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Caring for baby teeth

Never underestimate the role of baby teeth!

They are undoubtedly temporary but essential for the child's development. Here are the rules of oral hygiene to adopt to take care of this first dentition.

The essential role of baby teeth

Baby teeth gradually grow between 6 months and 2 and a half years. There are 20 of them, distributed as follows:

  • 8 incisors
  • 4 canines
  • 8 molars

These teeth are temporary but important for the development of the child, both for his speech when he learns to speak and for good chewing. It is essential to take care of them because they also predetermine the health of the permanent teeth and their alignment. The latter appears when baby teeth fall out, usually between 5 and 11 years old.

What hygiene rules to adopt?

Baby teeth have less mineralized and finer enamel, which makes them less resistant to infections. It is therefore important to follow these few rules to prevent cavities and gum problems:

  • Healthy eating: avoid sugary juices and sweets, soft drinks, chocolates, etc., which make the mouth a nest for bacteria, causing cavities and gum infections. And pay attention to the bottle before going to sleep: this bad habit causes the child to fall asleep directly afterwards, without the evening brushing, which is the most important.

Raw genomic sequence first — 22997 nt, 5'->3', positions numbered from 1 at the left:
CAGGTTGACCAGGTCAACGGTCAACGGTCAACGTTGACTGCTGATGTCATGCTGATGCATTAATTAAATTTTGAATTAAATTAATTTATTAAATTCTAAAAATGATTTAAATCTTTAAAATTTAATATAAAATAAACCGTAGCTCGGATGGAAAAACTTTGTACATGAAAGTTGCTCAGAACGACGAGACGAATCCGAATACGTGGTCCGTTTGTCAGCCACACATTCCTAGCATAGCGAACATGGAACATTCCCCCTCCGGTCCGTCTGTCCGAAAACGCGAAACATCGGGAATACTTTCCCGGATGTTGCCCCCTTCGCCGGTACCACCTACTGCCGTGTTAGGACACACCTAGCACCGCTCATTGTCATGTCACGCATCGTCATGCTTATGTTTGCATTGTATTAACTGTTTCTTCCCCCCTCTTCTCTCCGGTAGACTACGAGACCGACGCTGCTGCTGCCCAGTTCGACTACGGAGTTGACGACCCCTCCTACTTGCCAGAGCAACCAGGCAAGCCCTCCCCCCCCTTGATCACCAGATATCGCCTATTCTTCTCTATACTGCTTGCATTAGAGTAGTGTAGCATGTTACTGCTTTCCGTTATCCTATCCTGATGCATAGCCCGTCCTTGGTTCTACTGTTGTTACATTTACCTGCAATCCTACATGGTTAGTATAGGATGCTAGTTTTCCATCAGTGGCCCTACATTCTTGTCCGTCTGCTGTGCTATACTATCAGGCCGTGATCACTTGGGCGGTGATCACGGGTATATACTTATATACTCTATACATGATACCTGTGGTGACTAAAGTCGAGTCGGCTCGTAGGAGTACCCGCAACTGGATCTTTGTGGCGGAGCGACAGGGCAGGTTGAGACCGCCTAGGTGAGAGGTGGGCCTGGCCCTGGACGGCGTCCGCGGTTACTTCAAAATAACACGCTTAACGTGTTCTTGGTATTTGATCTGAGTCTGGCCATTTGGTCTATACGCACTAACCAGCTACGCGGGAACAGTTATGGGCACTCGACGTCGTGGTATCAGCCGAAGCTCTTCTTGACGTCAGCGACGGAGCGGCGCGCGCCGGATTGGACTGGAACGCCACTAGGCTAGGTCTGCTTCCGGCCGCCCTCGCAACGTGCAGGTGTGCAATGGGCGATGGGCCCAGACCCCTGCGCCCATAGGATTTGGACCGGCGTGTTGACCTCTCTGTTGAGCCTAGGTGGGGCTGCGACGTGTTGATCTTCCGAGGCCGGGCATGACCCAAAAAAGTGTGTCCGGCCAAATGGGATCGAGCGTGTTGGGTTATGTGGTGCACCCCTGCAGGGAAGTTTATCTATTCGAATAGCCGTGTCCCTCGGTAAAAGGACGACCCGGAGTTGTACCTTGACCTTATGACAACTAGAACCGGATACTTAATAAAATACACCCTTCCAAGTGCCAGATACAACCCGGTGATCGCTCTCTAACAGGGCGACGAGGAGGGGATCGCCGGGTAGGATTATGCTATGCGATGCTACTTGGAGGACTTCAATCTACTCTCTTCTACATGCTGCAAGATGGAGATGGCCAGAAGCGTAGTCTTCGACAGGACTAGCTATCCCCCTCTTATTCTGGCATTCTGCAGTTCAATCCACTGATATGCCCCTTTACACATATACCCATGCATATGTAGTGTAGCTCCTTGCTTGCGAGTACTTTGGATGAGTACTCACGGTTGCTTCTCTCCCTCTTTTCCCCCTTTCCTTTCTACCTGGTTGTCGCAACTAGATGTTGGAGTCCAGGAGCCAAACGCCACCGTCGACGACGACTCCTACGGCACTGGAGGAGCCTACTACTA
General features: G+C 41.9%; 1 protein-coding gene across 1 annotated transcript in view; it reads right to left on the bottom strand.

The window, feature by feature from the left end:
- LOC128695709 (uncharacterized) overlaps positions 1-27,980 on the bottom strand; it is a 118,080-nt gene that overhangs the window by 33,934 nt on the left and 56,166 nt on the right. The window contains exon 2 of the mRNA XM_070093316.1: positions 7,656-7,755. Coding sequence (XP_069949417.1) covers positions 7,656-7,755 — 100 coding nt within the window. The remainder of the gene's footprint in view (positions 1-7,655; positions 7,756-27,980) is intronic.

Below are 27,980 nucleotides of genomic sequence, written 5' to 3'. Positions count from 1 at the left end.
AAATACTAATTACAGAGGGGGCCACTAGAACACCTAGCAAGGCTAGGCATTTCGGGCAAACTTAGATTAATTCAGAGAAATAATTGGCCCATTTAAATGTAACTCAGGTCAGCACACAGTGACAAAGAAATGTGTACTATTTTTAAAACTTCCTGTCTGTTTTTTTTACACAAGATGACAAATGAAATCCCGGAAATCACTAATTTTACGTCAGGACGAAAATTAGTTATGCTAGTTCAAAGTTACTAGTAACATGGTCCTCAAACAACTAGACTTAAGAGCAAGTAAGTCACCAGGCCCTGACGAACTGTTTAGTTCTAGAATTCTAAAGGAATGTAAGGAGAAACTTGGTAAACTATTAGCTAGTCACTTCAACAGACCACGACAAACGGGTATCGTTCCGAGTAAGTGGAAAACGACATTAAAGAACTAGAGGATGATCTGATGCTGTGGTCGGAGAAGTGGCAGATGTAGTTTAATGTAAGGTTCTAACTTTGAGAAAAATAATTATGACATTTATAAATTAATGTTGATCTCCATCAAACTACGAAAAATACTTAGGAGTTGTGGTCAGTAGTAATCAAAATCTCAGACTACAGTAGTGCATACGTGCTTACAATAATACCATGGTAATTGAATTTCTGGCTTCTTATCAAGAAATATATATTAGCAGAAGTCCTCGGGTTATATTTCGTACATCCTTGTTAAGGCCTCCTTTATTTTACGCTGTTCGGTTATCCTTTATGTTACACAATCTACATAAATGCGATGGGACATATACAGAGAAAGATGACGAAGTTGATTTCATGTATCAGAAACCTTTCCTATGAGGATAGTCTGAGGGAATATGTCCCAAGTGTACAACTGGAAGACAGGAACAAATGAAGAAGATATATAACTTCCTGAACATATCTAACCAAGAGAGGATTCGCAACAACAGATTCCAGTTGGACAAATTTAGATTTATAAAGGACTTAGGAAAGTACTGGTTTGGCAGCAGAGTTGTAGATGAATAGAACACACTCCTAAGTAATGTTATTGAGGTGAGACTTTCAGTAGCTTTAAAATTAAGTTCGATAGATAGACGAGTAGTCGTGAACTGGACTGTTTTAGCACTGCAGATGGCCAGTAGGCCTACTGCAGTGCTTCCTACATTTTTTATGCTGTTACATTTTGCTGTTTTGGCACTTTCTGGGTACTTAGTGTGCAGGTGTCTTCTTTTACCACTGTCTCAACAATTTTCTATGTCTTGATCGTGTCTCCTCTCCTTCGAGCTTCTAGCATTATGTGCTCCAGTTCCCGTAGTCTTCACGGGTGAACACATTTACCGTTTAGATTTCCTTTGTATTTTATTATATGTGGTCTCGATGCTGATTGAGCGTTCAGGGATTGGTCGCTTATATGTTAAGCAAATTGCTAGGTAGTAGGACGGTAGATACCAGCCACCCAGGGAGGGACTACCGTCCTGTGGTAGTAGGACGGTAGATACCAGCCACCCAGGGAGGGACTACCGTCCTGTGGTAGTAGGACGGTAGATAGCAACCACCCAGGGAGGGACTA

• Good oral hygiene: before the appearance of the first tooth, you must clean the baby's gums with a clean, damp cloth, exclusively dedicated to dental health. When the first tooth is there, around 6 months, you can brush it delicately after each meal with a soft moistened brush that you will also pass on the gums. Later, as good reflexes are acquired from an early age, brushing should be done at least twice a day for 2 minutes, with a soft toothbrush and a tiny bit of full fluoride toothpaste to prevent cavities. Make sure he can spit out the toothpaste. Better to supervise brushing until it becomes a routine well mastered and integrated by the child (around 7 years old on average).
  • A regular visit to the dentist: once a year, a visit to the dentist is required. But before his first visit, you can check your child's teeth yourself: if you notice small white spots or a tarnished enamel, it means that cavities are on the way! Early childhood cavities usually appear after 5 years of age. They must be treated very quickly so as not to cause pain or interfere with the child's diet and sleep.

In addition to these basic rules, here are a few more tips:

  • Never share your baby's toothbrush and let him dry his head upstairs in a separate glass so that he does not rub shoulders with other toothbrushes.
  • In the same way, the adult saliva is full of bacteria likely to alter its fragile oral hygiene, so remember not to chew food before giving it